With many Americans ready to leave 2020 in the past, New Year’s resolutions have a slightly different ring to them this year. CivicScience asked more than 1,500 U.S. adults about their intended resolutions to take the pulse on priorities for the 12 months ahead. 

As the data show, exercise and a better diet remain the top two resolutions, as they were in last year’s report. And while managing finances has once again come in at number three, that category is closely followed by those who are resolving to help others and give back. Charity is, in fact, one of only two categories to see an increase in interest heading into the new year. And of those two (the other being exercise), giving back saw the biggest jump. 

Similar to last year, commitment to resolutions do vary by age, with younger adults more concerned about improving their health and older adults more concerned with helping others.

Going into 2021, men continue to be more likely than women to be focused on improving their health. Women, however, have widened the gap when it comes to managing their finances.

Income is also a noteworthy factor. While lower-income earners are, understandably, focusing on their finances, they are also taking the lead when it comes to giving back–even more so than their high-income counterparts. This suggests that helping others could be an initiative that extends beyond the borders of income.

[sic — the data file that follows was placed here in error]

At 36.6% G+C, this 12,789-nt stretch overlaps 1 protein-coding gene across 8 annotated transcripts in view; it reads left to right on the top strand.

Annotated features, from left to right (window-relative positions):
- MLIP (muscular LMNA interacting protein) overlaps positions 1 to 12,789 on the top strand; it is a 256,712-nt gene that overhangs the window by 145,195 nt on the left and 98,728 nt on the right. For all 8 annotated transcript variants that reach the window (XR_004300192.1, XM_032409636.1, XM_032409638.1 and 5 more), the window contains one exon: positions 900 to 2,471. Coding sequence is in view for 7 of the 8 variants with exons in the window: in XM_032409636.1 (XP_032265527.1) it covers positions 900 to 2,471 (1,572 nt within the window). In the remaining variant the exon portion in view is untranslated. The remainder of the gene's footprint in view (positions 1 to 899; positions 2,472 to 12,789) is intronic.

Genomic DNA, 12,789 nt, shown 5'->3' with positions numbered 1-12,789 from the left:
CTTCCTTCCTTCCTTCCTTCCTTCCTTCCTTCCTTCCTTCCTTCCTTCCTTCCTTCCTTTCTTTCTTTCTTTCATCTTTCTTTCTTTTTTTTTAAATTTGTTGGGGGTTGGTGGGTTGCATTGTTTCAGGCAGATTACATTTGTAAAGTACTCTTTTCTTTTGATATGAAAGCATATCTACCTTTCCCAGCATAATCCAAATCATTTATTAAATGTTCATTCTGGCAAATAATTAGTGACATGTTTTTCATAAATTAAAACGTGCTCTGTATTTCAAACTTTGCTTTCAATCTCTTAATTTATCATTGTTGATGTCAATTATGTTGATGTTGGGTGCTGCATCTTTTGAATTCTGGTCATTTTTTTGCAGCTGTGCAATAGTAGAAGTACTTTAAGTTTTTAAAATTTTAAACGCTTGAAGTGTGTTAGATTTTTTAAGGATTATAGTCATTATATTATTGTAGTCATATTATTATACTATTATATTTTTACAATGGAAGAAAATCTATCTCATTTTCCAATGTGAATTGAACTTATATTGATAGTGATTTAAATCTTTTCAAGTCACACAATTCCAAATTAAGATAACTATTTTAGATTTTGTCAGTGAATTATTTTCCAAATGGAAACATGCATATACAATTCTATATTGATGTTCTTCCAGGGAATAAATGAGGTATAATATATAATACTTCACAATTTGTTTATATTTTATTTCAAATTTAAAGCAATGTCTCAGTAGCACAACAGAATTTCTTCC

The data further supports this possibility. Out of a variety of different donation categories (i.e., to educational, religious, and arts organizations, etc.), a large percentage of U.S. adults are donating to health and human service non-profit organizations.

And those who are giving back are, in fact, giving greater dollars to health and human service non-profit organizations than those whose resolutions fall into other categories.

In the past year, higher donation amounts to health and human services organizations have slightly increased. Other donation categories have fared well, too – with the exception of religious organizations.

Arts and humanities donations saw a dramatic decrease in donations earlier this year. And although donations appear to be making a comeback, the drop-off suggests that COVID may have been part of the problem.

Education, religious, and environmental organization donations have stayed relatively the same year-over-year.

In a year when global health has been top of mind, it seems that New Year’s resolutions are following suit. While the majority of Americans will be resolving to improve their own health with diet and exercise, a small but growing group is choosing to give back–specifically to health and human services organizations– perhaps with the hope that 2021 will bring positive changes for everyone.